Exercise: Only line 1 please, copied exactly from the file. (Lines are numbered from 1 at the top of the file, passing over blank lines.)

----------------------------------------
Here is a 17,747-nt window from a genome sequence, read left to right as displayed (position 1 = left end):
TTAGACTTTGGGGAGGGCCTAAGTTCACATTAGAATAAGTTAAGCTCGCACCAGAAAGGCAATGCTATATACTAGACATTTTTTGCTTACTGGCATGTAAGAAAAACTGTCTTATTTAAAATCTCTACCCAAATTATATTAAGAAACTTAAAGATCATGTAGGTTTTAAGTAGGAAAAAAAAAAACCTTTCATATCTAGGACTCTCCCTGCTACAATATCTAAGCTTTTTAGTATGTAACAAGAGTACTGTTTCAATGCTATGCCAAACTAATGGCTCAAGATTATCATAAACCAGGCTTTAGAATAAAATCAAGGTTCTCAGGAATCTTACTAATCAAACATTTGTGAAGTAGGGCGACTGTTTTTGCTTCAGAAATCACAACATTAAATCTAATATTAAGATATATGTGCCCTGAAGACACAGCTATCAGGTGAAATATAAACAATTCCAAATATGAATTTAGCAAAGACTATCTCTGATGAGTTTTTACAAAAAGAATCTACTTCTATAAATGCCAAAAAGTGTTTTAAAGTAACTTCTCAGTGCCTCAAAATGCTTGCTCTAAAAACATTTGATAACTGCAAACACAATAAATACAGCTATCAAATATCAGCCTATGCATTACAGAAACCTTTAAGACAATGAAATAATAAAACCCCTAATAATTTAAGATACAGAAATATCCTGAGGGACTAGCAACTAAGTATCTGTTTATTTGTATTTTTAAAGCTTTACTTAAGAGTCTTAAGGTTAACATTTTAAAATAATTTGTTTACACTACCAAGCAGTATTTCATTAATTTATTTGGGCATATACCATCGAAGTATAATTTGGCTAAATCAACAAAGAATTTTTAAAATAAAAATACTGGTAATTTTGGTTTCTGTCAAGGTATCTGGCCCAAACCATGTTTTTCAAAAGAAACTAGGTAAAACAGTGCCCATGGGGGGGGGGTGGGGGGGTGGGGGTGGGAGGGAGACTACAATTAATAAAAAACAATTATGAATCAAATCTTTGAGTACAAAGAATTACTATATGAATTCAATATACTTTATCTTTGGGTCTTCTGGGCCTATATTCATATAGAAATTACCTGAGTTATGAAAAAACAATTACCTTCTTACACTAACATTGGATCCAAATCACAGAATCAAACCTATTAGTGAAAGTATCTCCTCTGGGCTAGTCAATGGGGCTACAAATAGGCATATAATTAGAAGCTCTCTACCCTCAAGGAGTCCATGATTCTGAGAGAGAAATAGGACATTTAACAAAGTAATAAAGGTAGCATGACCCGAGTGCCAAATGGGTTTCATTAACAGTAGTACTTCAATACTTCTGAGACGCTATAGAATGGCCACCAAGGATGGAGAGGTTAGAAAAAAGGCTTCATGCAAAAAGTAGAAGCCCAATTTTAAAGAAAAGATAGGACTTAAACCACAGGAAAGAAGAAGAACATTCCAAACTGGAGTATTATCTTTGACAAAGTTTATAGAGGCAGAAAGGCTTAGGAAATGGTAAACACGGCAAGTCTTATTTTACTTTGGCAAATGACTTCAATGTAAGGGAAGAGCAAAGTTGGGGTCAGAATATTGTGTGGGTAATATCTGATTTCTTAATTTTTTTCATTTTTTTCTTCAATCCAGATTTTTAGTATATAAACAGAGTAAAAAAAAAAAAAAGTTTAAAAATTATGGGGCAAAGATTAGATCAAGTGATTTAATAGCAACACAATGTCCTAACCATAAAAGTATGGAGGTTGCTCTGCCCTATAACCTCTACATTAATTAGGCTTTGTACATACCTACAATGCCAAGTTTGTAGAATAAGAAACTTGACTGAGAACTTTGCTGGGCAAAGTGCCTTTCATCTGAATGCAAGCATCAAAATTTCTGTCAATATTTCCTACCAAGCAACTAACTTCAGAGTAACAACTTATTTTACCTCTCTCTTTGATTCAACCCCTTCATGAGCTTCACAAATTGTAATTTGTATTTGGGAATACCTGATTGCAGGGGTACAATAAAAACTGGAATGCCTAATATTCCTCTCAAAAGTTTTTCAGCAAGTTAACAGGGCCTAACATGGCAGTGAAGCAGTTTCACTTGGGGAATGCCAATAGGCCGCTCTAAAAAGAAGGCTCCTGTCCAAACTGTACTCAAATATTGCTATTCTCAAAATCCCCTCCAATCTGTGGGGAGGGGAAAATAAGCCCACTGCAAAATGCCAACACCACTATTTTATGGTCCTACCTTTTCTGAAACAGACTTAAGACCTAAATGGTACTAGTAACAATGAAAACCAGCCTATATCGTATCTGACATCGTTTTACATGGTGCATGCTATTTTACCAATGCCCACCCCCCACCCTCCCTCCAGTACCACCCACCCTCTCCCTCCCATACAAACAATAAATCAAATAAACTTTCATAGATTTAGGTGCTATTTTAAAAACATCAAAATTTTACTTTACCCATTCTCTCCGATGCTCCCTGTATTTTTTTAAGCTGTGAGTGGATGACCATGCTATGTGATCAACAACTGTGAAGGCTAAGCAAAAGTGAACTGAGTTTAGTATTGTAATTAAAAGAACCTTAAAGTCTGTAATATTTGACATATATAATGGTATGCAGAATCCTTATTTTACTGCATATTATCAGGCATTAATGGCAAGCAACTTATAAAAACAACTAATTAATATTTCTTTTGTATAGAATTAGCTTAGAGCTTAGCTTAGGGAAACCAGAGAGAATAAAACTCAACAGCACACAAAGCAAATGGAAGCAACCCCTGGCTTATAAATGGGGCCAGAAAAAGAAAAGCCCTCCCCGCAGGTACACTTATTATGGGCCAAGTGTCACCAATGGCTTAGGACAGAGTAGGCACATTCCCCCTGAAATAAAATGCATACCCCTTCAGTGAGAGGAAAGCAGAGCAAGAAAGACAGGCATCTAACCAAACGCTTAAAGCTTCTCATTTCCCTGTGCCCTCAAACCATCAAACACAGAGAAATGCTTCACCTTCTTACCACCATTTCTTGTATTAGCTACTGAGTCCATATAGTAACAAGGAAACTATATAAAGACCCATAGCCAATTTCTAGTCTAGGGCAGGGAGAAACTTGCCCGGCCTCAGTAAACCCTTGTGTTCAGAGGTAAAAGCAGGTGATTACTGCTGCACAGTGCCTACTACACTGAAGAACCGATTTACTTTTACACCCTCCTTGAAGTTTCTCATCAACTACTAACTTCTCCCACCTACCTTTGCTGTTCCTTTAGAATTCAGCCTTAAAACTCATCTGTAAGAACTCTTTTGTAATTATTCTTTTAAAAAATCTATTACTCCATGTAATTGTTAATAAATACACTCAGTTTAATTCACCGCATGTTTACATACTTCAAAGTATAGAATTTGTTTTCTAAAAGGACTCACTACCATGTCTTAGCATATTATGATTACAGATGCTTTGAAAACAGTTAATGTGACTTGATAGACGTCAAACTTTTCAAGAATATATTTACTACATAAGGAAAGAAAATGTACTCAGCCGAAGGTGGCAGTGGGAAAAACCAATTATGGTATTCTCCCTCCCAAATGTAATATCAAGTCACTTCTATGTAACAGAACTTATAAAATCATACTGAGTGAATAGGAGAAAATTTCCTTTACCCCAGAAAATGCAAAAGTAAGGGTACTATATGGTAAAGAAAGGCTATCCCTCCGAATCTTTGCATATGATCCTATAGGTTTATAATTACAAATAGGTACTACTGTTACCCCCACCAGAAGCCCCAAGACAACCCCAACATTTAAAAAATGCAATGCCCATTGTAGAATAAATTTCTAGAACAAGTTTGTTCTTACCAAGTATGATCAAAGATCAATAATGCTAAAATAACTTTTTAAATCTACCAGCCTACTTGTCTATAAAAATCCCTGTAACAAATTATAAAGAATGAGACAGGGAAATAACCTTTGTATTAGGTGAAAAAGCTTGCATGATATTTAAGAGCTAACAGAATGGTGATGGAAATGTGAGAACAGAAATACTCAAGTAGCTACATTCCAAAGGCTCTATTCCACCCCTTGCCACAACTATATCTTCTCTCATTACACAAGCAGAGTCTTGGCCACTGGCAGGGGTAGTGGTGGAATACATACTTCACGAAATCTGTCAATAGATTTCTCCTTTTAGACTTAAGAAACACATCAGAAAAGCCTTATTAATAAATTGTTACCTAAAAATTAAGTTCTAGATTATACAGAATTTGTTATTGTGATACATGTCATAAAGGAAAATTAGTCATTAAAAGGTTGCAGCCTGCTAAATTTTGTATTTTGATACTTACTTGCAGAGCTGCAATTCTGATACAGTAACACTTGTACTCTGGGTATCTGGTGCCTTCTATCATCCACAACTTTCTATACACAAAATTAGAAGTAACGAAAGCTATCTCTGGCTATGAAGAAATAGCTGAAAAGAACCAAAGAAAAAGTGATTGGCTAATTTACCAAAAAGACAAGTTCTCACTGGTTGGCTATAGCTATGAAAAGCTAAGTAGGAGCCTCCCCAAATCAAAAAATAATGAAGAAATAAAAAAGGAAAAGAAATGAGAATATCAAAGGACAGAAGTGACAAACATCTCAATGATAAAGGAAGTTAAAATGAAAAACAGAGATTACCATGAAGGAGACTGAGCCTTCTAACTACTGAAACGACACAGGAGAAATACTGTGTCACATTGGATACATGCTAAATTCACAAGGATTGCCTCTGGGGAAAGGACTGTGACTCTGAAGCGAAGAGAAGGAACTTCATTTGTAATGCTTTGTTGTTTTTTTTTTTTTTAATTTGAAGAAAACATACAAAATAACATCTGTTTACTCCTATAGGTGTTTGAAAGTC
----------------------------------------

Here is a 17,747-nt window from a genome sequence, read left to right as displayed (position 1 = left end):